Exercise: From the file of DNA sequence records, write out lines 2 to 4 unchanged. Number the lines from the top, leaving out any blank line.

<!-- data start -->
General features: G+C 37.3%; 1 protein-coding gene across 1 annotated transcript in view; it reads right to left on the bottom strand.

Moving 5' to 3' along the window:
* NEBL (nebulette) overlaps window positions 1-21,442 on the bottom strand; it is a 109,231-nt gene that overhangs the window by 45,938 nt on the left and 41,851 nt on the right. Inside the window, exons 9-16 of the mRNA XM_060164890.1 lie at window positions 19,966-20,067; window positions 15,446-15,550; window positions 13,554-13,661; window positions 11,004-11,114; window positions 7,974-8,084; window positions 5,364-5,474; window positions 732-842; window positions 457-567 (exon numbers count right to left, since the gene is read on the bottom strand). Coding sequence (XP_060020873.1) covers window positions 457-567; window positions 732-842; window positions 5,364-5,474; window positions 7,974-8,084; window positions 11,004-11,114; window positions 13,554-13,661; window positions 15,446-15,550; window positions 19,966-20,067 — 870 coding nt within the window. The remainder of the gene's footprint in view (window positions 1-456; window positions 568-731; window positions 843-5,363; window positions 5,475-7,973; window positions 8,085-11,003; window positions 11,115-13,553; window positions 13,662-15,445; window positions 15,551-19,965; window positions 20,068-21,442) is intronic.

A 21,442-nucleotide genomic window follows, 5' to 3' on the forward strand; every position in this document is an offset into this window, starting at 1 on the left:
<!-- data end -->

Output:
Moving 5' to 3' along the window:
* NEBL (nebulette) overlaps window positions 1-21,442 on the bottom strand; it is a 109,231-nt gene that overhangs the window by 45,938 nt on the left and 41,851 nt on the right. Inside the window, exons 9-16 of the mRNA XM_060164890.1 lie at window positions 19,966-20,067; window positions 15,446-15,550; window positions 13,554-13,661; window positions 11,004-11,114; window positions 7,974-8,084; window positions 5,364-5,474; window positions 732-842; window positions 457-567 (exon numbers count right to left, since the gene is read on the bottom strand). Coding sequence (XP_060020873.1) covers window positions 457-567; window positions 732-842; window positions 5,364-5,474; window positions 7,974-8,084; window positions 11,004-11,114; window positions 13,554-13,661; window positions 15,446-15,550; window positions 19,966-20,067 — 870 coding nt within the window. The remainder of the gene's footprint in view (window positions 1-456; window positions 568-731; window positions 843-5,363; window positions 5,475-7,973; window positions 8,085-11,003; window positions 11,115-13,553; window positions 13,662-15,445; window positions 15,551-19,965; window positions 20,068-21,442) is intronic.

A 21,442-nucleotide genomic window follows, 5' to 3' on the forward strand; every position in this document is an offset into this window, starting at 1 on the left: